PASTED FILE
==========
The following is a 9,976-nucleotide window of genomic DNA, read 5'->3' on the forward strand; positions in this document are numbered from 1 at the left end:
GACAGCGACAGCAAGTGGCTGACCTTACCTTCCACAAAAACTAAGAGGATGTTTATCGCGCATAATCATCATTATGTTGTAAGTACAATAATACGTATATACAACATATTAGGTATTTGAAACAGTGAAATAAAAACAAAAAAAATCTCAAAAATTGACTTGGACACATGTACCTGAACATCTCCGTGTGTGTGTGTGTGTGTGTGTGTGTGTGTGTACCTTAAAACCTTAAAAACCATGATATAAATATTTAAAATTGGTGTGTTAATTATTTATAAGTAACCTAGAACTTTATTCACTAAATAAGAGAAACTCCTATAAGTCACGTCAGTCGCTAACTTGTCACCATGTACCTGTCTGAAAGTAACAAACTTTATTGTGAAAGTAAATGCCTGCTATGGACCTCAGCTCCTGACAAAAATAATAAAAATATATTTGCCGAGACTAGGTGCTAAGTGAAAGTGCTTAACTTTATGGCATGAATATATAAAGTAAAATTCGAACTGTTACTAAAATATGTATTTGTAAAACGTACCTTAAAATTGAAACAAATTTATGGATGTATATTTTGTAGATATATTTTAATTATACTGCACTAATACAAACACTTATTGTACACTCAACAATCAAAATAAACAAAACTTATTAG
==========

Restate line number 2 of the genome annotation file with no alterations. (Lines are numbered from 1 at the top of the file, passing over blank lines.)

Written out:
GACAGCGACAGCAAGTGGCTGACCTTACCTTCCACAAAAACTAAGAGGATGTTTATCGCGCATAATCATCATTATGTTGTAAGTACAATAATACGTATATACAACATATTAGGTATTTGAAACAGTGAAATAAAAACAAAAAAAATCTCAAAAATTGACTTGGACACATGTACCTGAACATCTCCGTGTGTGTGTGTGTGTGTGTGTGTGTGTGTGTACCTTAAAACCTTAAAAACCATGATATAAATATTTAAAATTGGTGTGTTAATTATTTATAAGTAACCTAGAACTTTATTCACTAAATAAGAGAAACTCCTATAAGTCACGTCAGTCGCTAACTTGTCACCATGTACCTGTCTGAAAGTAACAAACTTTATTGTGAAAGTAAATGCCTGCTATGGACCTCAGCTCCTGACAAAAATAATAAAAATATATTTGCCGAGACTAGGTGCTAAGTGAAAGTGCTTAACTTTATGGCATGAATATATAAAGTAAAATTCGAACTGTTACTAAAATATGTATTTGTAAAACGTACCTTAAAATTGAAACAAATTTATGGATGTATATTTTGTAGATATATTTTAATTATACTGCACTAATACAAACACTTATTGTACACTCAACAATCAAAATAAACAAAACTTATTAG